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Green card scammer bilks North Vancouver couple out of $1,600

A North Vancouver couple applying for a green card to the United States has been scammed out of more than $1,600, according to police.

A North Vancouver couple applying for a green card to the United States has been scammed out of more than $1,600, according to police.

The husband and his pregnant wife applied for the immigration document, which would have allowed them to move closer to family in California, through the U.S. Diversity Visa Lottery Program, which was to issue 50,000 green cards to randomly selected applicants this year.

Earlier this month, the couple received what seemed to be an official email from the U.S. Department of State, saying they had been among the lucky few chosen. The message came complete with the departments official logo, website link and so on, according to the victims.

The applicant followed instructions to use Western Union to pay a visa processing fee of $1,638 to a U.S. embassy agent in London, England. The victim said the address in the email was the correct address for Londons U.S. embassy.

After receiving no payment confirmation or update on his application, the man realized he had been cheated. Thats when he called police.

Whats a bit concerning about this one is someone had access to people who are applying for green cards, said North Vancouver RCMP Cpl. Richard De Jong. Unless the scam relied on random luck, he added.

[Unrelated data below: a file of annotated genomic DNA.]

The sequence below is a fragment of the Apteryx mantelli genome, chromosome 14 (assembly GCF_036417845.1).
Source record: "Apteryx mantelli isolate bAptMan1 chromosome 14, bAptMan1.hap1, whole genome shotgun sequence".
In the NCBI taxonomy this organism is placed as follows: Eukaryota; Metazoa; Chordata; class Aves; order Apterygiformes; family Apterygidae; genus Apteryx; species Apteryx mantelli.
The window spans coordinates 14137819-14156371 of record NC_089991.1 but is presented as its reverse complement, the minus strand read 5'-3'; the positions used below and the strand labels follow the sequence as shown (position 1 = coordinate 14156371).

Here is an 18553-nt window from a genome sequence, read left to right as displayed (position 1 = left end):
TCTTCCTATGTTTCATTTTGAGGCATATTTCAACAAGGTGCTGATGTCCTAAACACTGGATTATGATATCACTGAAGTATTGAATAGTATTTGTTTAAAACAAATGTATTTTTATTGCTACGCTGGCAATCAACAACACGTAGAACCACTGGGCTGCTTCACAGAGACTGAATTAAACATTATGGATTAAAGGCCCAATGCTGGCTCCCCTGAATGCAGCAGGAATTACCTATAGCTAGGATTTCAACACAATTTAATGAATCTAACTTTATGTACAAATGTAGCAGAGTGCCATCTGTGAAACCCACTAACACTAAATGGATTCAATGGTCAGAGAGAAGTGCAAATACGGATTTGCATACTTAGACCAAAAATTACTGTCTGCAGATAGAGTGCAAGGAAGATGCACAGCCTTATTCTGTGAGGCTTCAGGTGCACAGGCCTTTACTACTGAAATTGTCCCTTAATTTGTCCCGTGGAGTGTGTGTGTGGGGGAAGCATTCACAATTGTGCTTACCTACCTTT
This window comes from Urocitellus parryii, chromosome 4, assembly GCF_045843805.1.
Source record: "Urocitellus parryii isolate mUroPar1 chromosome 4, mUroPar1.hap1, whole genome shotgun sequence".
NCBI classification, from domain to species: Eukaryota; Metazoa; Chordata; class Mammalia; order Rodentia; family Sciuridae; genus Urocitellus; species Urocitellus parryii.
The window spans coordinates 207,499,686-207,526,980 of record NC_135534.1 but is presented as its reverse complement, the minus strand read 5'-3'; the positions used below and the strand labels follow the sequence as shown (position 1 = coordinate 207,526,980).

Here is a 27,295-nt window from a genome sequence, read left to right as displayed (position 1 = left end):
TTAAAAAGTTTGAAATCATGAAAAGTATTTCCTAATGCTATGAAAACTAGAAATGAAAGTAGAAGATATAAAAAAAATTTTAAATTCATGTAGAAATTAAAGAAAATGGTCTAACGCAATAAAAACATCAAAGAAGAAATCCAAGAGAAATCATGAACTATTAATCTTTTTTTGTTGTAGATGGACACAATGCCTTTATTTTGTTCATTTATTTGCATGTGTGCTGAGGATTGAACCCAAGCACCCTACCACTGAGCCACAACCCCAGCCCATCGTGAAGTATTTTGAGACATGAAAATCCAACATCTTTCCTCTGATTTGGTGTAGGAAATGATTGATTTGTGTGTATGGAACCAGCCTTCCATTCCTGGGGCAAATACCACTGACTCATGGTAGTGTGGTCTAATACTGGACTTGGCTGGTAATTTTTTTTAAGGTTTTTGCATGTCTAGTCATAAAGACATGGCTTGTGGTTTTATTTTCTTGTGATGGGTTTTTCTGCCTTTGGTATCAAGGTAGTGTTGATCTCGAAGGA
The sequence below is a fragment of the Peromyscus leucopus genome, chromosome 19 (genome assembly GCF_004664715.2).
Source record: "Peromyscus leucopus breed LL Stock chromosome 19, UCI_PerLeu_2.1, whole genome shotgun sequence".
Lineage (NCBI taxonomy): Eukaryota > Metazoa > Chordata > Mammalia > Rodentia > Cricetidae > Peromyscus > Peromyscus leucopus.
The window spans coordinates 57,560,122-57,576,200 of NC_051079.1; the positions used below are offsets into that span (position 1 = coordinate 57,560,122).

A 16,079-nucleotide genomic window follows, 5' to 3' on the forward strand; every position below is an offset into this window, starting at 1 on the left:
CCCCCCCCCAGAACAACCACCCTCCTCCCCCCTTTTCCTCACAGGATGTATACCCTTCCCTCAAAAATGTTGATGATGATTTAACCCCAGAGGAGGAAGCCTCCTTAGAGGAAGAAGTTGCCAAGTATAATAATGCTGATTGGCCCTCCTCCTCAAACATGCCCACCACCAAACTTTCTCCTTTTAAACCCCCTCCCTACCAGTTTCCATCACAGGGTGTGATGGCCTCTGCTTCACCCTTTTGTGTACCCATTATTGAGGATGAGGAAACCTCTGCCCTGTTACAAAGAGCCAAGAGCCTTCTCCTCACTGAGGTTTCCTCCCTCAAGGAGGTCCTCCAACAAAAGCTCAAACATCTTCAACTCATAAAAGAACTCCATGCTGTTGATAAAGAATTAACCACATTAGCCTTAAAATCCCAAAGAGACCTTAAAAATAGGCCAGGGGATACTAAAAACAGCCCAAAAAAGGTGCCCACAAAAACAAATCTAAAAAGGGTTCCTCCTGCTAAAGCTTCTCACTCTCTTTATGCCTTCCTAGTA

In all these situations, its very prudent to check out the source . . . before parting with your money, said De Jong. Electronic fraudulent crimes hold no boundaries or borders and often these people can be in another country and through the Internet (defraud) victims all over the world.

This particular ploy appears to be growing in popularity, according to the U.S. Consulate, prompting the U.S. Department of State to issue a scam alert recently in regards to emails requesting payments from visa lottery applicants.

The department does not communicate with immigration applicants through email, it said, except to direct the applicants to check their status on the official website. It also noted that official emails would not contain any important information, and legitimate government web addresses all end with the suffix .gov.

jshepherd@nsnews.com